Growing OUT of or INTO?

Growing OUT of or INTO?

Growing Pains Can Hurt... Seriously Hurt!

“Nobody wants to be around my parents’ dogs. They jump on people, body slam and bite at us, and are very unpleasant to spend time with. My kids are terrified of them. We avoid visiting my parents because of their dogs.”
How sad is that?
They thought their dogs would “grow out of” their puppy behaviors of jumping, demand barking, counter-surfing, mouthing, and even play biting. The dogs had no malicious intentions; they were typical puppies when acquired. So, what happened?
We might assume, if we wait until our boisterous, unruly but small, and adorable puppies mature into adolescents and finally adults, those annoying behaviors will magically vanish into the past along with Rollie Pollie Puppyhood. “Oh, he’ll grow out of it.” Yes, those needle-sharp teeth will be replaced by larger, smoother, adult teeth, but if he learned as a puppy that human flesh was fun to connect with, it doesn’t matter what his teeth are like, he will use them. Plus, he now has much stronger force in that bite and can inflict substantial damage, both to property and to those around him, even if there’s no actual underlying aggression.

Growing INTO habits rather than OUT of them
It is no surprise that the age of the majority of dogs relinquished to shelters coincides with adolescence (5 months to 3 years - yup, it’s that long*). Behavioral issues are the number one reported reason for relinquishing a dog. ** Jumping on people is no longer cute, and the situation at home may have escalated to the point where the dog is very difficult to manage and unbearable to live with. It might be impossible to walk the dog, resulting in insufficient exercise, further exacerbating his behavior. The humans are stressed, and the dog is stressed. Worse, though, is if the dog has injured somebody. Even in the absence of aggression, causing injury is a major offense that crosses a significant threshold. It is more difficult to rehome a dog like this. His future is likely not ideal. The saddest part of this picture is that it’s wholly preventable. It’s not the dog’s fault for not knowing what he wasn’t taught.

Time for Change
Do you have a boisterous dog who fits some of the above descriptions or a puppy who may be headed in that direction? It’s time to make some changes for everyone’s benefit. It isn’t easy or quick, but it’s possible with a plan in place to chaperone the difficult pup towards a happier future.
Many dogs who are labeled “unruly” lack structure, cannot tolerate frustration, and have not been taught what to do instead. Dogs are experts at discovering how to get what they want, but absent clear and consistent information from us for “acceptable” behaviors, will do whatever comes to their doggie minds. If their puppy habits have yielded positive results, there is no reason for them to change their strategy. It’s simply the way behavior functions for all of us. Added to this unfortunate picture is our tendency to want to yell at and punish the dog for making poor choices, while at the same time, failing to help the dog learn to do something else.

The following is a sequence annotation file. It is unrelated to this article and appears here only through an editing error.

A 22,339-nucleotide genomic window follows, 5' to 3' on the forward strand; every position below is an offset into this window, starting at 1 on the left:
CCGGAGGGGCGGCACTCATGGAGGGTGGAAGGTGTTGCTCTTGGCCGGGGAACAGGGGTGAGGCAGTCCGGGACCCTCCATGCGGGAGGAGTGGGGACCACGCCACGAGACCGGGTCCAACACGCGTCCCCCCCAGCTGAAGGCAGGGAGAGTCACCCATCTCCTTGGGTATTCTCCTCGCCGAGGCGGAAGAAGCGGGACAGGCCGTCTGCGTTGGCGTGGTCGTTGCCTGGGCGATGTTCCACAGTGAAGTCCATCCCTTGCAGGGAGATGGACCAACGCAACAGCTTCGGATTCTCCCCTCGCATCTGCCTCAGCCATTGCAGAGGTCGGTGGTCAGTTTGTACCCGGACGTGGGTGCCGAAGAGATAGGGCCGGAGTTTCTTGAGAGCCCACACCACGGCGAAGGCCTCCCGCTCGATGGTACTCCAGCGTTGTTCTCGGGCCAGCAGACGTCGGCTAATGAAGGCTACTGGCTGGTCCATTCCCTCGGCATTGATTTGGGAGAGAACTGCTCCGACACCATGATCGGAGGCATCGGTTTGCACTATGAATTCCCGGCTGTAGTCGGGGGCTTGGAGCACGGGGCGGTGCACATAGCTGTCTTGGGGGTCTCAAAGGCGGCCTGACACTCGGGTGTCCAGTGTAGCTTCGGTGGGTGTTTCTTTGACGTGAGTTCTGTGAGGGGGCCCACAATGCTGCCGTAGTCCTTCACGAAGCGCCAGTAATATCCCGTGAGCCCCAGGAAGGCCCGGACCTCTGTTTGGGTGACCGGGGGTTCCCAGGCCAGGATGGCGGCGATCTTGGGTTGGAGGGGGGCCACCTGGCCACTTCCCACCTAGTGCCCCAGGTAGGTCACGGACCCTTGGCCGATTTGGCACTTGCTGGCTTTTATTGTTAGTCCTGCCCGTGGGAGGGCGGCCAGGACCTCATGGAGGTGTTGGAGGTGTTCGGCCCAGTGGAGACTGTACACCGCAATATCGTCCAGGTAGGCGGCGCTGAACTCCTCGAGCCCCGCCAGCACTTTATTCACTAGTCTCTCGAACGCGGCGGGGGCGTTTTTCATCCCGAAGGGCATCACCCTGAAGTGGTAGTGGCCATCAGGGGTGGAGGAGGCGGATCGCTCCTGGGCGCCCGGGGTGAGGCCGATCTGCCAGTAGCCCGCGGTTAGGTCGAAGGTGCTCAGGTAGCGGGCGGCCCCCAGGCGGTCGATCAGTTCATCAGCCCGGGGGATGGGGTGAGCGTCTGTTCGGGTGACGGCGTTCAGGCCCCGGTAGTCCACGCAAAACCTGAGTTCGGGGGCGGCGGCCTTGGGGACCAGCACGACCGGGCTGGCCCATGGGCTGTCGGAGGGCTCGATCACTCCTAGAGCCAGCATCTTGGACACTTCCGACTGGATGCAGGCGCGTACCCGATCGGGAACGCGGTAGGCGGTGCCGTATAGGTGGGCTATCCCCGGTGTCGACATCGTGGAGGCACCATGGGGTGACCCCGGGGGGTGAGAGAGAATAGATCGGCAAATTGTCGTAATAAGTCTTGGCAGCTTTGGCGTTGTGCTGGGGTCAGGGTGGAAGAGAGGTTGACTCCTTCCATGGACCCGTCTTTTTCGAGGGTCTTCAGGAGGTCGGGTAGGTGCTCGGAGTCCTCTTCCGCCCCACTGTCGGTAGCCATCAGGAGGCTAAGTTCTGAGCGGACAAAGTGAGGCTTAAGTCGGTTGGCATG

But there is hope. The great thing about behavior is that it is malleable. Learning is a constant. With knowledge, a good plan, and a dedicated effort…. and, yes, a good deal of time, new habits can replace the old ones.
I will address some strategies in next month’s article, but here are some of the angles of approach:
•    Ensure dog’s basic needs are met (exercise, rest, safety, nutrition, etc.)
•    Manage the environment/prevent opportunity to practice unwanted behaviors.
•    Increase “frustration tolerance” through problem-solving and training games.
•    Create reliable structure and predictability.
•    Identify preferred behaviors.
•    Teach “learn how to Learn” through simple cause-and-effect, consequence-drives-behavior exercises.
•    Create mental stimulation through regular training games.
Happy Training! See you next month.
* See my Downeast Dog News September 2022 article, “My Puppy Lost Her Puppy License. Now what?”

Diana Logan, CPDT-KA Certified Professional Dog Trainer, Knowledge-Assessed  
Pet Connection Dog Training, North Yarmouth, Maine | | 207-252-9352
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